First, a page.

MURRAY – Pokemon Go is designed to entertain players, but doctors say there’s an unintended health benefit.
Players are exercising more than they usually do, and that’s a good thing.
Rafael Lopez and Gustavos Gonzalez were at Murray Park on the hunt for virtual Pokemon characters.
“Here's the little Pokemon stops here, you just click on one of them if you're near it,” said Rafael Lopez, a Pokemon Go player.
The friends spent hours walking to different locations, using the mobile app as their guide.
“Boom, got it! It ran away! Uh, that sucks!” said Gustavos Gonzalez, another Pokemon Go player.
The popular app is forcing gamers to get off the couch and into the outdoors.
“I would play like three hours a day, so three times five would be a lot!” admits Gonzalez.
Megan Kline is an exercise physiologist at Intermountain Medical Center. She says the average player spends 43 minutes a day on the game, exploring different locations, and can burn about 200 calories.
“Our main goal is getting 10,000 steps a day," she said. "If you're out moving around you're cutting into a big portion of those steps when the average American isn't even getting close.”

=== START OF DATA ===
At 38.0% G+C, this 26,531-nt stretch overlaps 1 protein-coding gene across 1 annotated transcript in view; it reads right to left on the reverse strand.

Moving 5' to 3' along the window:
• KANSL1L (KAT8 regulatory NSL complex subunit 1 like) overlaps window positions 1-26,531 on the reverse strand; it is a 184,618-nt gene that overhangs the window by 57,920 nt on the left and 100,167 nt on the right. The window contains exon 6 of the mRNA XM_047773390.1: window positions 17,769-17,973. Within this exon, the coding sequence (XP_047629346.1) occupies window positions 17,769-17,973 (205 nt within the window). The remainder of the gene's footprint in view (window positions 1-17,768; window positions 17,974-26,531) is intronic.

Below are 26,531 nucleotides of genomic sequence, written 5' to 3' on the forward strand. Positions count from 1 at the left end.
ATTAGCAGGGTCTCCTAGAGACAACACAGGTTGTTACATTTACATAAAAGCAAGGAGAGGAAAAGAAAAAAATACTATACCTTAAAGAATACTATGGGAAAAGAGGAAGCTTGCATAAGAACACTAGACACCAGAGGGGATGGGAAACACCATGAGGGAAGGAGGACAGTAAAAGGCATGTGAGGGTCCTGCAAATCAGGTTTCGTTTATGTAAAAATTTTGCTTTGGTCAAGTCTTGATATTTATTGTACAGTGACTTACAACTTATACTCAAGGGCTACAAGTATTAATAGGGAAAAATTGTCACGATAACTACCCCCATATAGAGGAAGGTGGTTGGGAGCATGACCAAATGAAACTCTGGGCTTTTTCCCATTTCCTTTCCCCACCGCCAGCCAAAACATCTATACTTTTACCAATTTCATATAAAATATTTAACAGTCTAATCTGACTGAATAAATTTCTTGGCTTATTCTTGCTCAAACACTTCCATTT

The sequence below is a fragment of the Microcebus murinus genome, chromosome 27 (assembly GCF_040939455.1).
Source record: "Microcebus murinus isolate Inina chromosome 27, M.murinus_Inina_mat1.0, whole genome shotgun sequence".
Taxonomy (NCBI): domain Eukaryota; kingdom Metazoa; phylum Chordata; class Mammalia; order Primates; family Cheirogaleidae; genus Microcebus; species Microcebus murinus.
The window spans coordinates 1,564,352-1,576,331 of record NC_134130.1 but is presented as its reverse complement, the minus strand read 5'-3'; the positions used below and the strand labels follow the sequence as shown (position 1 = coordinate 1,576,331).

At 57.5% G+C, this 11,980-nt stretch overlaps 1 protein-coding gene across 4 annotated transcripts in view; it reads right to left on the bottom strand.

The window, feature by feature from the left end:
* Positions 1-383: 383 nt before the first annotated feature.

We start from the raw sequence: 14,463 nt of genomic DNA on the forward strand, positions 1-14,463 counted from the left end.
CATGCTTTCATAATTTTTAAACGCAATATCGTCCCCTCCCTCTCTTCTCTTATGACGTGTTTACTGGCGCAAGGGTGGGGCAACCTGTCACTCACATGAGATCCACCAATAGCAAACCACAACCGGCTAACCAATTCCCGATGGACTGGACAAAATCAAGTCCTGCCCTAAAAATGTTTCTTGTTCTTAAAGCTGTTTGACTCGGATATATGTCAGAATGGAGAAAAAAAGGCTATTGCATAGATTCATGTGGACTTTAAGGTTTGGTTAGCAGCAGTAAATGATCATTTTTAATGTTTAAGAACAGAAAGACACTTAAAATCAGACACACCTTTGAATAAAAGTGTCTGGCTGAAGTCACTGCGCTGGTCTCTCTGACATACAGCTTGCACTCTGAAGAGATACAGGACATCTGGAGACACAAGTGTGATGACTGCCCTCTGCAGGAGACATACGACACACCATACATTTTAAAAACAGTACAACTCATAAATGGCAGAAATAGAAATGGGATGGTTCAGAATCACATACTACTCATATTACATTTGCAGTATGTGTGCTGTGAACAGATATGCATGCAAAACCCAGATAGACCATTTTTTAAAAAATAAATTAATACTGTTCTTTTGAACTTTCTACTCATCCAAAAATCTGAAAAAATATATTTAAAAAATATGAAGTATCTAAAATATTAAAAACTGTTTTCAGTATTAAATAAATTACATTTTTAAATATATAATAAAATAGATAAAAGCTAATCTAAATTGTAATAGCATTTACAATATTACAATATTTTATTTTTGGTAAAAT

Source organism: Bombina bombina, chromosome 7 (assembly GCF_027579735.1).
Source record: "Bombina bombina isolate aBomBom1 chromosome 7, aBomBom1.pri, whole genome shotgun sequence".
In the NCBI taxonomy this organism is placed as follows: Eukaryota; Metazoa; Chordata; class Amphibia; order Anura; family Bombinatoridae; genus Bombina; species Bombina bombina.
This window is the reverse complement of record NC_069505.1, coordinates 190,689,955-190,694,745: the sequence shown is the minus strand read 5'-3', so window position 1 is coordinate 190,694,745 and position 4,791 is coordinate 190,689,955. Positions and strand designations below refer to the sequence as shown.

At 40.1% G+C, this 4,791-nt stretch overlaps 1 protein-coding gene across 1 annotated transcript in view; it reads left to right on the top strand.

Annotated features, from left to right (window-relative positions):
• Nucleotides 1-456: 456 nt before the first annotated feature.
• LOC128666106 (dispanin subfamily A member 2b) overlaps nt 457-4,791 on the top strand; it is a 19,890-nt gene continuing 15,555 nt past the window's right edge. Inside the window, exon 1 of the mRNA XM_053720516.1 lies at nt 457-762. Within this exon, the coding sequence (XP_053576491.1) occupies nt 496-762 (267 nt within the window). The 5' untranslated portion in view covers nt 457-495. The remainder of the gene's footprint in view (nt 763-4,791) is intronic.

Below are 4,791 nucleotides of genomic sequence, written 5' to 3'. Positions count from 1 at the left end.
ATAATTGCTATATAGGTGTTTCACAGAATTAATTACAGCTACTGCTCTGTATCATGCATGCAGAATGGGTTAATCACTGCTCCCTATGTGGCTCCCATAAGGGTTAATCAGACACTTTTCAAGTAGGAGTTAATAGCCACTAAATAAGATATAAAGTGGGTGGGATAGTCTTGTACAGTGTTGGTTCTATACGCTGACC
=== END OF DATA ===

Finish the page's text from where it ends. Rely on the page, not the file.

According to the Centers for Disease Control and Prevention, approximately 75 percent of children and teens fail to get at least an hour of moderate physical activity a day. More than one-third of children and teens are overweight or obese.
Kline said this high-tech approach to fitness, known as exergaming, could give people of all ages the motivation to become healthy.
“I think the world of exercising is changing, how we view it, how we approach it," she said. "It's not necessarily at a gym or treadmill anymore."
The idea is to have fun. Doctors encourage players to be safe and alert. Don’t put yourself or others in harm’s way.